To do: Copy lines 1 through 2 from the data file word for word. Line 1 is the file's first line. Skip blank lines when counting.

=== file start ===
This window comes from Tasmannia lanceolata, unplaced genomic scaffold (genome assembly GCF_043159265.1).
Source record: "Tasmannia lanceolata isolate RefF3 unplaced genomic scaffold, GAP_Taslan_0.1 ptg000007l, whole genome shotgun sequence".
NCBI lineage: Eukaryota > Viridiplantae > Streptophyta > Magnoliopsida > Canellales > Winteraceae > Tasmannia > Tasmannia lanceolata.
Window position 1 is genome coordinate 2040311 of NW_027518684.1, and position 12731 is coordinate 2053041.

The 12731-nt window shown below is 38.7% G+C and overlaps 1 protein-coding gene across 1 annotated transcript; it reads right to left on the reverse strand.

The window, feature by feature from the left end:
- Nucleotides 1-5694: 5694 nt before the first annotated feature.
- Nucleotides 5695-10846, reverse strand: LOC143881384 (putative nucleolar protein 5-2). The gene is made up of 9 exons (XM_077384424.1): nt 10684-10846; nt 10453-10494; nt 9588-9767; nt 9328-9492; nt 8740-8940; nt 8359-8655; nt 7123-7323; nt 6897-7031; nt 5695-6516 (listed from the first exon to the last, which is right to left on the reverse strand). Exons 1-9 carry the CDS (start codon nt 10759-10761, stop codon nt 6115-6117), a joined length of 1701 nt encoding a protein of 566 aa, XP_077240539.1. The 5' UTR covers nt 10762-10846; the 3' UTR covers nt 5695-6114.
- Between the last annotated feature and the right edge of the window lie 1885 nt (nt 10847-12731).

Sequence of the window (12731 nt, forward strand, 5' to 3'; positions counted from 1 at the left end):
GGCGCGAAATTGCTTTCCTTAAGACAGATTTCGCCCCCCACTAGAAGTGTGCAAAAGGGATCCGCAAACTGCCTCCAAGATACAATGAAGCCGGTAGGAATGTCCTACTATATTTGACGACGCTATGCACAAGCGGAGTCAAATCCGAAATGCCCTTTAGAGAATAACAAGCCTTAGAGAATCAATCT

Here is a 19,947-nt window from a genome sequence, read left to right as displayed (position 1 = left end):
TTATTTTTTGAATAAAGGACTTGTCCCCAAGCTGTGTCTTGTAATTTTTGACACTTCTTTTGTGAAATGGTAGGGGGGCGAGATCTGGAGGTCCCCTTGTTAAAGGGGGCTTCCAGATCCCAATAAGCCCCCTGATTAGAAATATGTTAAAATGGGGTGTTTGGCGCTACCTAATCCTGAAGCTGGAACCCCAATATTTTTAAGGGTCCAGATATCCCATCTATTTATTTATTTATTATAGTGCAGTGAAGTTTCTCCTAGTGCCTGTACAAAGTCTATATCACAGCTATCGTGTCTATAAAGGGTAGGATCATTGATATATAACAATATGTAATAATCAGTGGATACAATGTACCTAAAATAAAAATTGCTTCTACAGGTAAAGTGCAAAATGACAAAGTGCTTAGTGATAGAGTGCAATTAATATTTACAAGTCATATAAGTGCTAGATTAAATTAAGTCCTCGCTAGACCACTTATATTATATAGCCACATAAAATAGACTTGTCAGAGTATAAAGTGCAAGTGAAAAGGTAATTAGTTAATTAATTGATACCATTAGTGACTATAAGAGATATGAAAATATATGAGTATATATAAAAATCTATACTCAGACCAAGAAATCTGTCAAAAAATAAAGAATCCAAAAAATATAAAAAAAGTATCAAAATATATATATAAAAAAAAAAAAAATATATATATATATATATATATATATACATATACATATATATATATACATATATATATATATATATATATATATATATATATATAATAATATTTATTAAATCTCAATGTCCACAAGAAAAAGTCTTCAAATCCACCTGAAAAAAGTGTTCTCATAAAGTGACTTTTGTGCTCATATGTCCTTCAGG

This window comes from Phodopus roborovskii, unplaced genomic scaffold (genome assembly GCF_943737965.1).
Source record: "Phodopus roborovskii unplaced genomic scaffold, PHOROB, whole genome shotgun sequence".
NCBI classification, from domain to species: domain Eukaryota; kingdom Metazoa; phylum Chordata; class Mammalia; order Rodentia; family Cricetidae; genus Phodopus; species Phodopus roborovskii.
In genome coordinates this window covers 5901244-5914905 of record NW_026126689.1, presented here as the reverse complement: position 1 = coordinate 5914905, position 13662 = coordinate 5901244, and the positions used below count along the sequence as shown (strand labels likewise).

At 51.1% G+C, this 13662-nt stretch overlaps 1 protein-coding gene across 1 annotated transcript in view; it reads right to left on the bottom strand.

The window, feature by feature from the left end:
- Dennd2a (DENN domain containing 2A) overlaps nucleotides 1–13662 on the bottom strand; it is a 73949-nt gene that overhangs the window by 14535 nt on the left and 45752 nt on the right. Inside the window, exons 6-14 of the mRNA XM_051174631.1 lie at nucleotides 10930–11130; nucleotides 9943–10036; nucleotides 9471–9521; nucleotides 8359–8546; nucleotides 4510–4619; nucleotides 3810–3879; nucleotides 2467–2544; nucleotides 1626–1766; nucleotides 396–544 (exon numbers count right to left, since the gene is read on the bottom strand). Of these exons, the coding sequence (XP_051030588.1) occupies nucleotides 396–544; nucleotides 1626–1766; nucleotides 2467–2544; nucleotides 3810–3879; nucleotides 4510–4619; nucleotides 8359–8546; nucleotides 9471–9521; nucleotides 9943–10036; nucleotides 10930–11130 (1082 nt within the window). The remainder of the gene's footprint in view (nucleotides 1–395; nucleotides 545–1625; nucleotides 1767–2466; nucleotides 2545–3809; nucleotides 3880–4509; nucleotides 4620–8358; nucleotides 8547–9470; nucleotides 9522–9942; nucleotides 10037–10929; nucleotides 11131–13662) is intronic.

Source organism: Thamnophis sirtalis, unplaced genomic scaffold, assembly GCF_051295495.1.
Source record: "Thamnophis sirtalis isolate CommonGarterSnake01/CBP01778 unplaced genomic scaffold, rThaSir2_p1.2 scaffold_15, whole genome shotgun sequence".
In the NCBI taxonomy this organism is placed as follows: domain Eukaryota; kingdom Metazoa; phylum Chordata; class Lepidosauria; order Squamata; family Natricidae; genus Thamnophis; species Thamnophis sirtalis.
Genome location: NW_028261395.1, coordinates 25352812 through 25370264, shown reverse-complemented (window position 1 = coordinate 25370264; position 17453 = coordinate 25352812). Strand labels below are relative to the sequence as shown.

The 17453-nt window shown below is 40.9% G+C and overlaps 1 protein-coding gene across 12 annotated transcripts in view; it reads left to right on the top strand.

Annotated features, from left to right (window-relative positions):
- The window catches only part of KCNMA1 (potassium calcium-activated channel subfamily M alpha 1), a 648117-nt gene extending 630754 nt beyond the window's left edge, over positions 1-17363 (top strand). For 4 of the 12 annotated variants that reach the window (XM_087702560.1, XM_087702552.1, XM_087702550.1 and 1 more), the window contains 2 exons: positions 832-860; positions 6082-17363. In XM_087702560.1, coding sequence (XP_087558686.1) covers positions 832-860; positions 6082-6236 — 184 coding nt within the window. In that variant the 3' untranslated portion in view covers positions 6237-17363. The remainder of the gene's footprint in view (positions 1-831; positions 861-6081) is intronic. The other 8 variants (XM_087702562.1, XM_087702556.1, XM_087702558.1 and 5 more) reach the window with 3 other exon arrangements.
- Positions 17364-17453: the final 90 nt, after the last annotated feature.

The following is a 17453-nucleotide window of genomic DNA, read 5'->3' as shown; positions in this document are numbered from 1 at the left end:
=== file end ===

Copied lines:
This window comes from Tasmannia lanceolata, unplaced genomic scaffold (genome assembly GCF_043159265.1).
Source record: "Tasmannia lanceolata isolate RefF3 unplaced genomic scaffold, GAP_Taslan_0.1 ptg000007l, whole genome shotgun sequence".